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Application of a Nonlinear Transformation Function to the Variational Analysis of Visibility and Ceiling Height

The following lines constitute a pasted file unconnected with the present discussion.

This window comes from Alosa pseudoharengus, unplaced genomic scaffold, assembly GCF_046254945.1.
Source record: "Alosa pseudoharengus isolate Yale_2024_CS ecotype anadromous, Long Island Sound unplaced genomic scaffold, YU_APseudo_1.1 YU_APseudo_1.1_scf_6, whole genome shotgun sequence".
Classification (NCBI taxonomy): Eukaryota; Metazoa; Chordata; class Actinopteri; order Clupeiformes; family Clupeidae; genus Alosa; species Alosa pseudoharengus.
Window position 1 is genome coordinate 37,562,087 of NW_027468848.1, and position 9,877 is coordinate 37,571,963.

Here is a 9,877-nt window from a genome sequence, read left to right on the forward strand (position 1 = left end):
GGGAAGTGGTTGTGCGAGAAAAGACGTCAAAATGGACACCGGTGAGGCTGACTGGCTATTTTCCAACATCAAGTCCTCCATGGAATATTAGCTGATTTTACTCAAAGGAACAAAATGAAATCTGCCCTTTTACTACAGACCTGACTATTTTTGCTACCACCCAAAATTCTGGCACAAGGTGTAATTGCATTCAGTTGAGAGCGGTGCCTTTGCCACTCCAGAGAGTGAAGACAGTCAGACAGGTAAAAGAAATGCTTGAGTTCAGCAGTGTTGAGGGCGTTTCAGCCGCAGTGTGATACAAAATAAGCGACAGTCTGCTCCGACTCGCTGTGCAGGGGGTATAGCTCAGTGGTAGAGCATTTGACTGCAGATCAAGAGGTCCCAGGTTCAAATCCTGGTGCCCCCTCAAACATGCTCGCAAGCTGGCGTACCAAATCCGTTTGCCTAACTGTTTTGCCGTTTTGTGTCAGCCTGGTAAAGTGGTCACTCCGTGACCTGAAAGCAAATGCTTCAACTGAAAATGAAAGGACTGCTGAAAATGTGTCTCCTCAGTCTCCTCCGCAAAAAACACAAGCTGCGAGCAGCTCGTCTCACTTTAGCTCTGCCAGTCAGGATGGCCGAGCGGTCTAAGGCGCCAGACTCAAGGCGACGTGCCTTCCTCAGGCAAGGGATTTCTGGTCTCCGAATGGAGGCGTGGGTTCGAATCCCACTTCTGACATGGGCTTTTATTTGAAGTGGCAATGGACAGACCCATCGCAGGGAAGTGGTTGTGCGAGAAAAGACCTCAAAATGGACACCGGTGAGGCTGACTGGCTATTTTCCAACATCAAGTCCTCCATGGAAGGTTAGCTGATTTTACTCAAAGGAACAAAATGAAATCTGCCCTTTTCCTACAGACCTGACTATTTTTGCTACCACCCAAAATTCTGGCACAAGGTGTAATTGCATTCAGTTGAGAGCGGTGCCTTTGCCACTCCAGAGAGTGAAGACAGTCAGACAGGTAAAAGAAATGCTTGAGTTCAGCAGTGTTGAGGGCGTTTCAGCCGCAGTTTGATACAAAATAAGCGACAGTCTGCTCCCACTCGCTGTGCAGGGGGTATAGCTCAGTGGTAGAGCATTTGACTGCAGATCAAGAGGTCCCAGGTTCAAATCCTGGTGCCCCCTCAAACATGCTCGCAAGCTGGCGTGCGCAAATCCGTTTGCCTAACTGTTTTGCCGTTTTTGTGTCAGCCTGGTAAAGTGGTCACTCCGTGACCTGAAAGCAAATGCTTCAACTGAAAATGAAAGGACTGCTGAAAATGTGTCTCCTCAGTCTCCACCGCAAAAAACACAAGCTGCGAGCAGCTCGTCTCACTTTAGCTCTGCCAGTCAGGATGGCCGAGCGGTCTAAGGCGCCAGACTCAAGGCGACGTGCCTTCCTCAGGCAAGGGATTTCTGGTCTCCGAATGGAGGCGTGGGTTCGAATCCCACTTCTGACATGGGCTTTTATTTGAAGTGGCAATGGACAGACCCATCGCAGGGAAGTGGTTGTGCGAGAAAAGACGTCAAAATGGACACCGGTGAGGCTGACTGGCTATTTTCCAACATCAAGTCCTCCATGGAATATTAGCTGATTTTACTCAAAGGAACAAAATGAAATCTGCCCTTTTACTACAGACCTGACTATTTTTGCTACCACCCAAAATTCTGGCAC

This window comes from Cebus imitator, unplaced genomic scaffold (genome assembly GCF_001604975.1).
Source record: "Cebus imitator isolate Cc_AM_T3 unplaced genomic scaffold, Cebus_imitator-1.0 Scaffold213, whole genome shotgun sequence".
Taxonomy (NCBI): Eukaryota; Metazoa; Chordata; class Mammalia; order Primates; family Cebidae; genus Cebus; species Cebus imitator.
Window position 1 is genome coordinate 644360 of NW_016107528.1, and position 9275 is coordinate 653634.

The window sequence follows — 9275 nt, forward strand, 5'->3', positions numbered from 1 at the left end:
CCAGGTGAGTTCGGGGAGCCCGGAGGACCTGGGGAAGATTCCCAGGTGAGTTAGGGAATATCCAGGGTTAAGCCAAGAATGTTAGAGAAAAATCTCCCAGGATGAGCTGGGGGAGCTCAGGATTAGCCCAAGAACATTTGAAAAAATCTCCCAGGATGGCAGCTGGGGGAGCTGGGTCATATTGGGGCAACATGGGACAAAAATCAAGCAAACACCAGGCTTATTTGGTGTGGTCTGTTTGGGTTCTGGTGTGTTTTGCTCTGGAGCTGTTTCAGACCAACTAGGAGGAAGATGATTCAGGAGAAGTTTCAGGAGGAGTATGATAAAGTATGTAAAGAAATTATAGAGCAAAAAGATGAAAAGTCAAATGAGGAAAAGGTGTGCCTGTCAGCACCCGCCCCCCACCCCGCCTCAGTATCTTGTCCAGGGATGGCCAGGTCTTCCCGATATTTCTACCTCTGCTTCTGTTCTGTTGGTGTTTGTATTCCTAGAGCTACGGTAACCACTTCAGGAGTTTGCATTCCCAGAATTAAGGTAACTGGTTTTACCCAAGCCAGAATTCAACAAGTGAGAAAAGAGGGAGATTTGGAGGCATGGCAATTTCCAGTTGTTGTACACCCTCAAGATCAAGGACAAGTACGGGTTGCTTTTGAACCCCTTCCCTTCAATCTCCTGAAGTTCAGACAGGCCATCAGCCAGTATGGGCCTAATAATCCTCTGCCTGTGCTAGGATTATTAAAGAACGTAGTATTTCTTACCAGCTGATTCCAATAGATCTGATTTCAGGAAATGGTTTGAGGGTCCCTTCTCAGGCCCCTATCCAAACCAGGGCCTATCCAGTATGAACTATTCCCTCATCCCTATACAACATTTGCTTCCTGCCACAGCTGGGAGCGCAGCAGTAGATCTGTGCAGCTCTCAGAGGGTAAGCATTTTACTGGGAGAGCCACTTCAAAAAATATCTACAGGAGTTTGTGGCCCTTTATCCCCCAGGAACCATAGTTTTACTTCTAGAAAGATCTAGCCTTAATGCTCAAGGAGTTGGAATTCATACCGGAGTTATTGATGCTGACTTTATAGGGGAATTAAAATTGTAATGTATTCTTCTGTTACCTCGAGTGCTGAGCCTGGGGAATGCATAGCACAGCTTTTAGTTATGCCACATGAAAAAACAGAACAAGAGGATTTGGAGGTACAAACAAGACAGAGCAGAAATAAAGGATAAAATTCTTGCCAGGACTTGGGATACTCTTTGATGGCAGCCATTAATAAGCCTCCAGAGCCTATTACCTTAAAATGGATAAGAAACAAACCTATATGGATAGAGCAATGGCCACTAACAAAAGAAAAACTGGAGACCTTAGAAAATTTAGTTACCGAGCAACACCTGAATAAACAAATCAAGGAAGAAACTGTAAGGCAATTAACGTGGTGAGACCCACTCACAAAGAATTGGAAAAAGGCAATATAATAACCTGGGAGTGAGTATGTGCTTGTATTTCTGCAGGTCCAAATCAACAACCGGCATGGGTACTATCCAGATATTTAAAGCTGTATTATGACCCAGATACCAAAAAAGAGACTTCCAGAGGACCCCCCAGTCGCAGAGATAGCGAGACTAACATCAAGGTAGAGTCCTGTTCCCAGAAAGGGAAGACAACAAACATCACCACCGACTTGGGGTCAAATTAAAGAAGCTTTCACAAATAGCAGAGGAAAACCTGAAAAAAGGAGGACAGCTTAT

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    In order to meet the growing requirements from general aviation services and helicopter emergency rescue, the Real-Time Mesoscale Analysis (RTMA) system provides analyses of surface visibility and cloud ceiling height since 2013 and 2016 respectively. Its analysis component uses NCEP’s Grid-point Statistical Interpolation (GSI) configured to run in the two-dimensional surface mode. The fundamental assumption justifying the existence of an optimal analysis solution is that the innovation follows a Gaussian distribution. However, visibility and ceiling height fields are characterized by high degrees of discontinuity in both spatial and temporal dimensions and their conditional error statistics vary with states. Directly using these fields in a variational analysis system often undermines the relatively accurate observations in circumstances dominated by severe weather systems, where the first guess is likely to depart far from the observations. Many efforts have been made to transform non-Gaussian variables to have a Gaussian distribution, or close to it. Among the methods, a logarithmic transformation is often used. The logarithmic transformation in visibility and ceiling height improves the convergence in minimizing the cost function and uses more observation data, particularly in the areas occupied by stormy weather systems. However, this method often generates spuriously large analysis increments over the areas of clear weather. In this study, a nonlinear transformation function (NLTF) is applied to visibility and ceiling height analysis in the RTMA. In this method, a function is derived to map the visibility and ceiling height into a space tending to a more uniform variance. Modulated by a varying parameter in the range of [0-1], the function family includes linear and logarithmic functions at the respective ends of the parameter range. A subjective approach, based on evaluating histograms of the variables, is used to determine the optimal value of the parameter. The statistical errors were estimated based on the statistics of innovation and then adjusted based on the statistics from single observation test and months-long analysis run. An experimental RTMA with the NLTF was conducted for eight months and compared to the control run that uses the previous analysis algorithm. The assessment and evaluation are carried out using a complete set of measures appropriate to categorized visibility and ceiling height according to FAA flight category definitions. The results showed that NLTF improves the visibility and ceiling height analysis consistently. Therefore, NLTF was implemented into the operational RTMA system on 5th December 2018.
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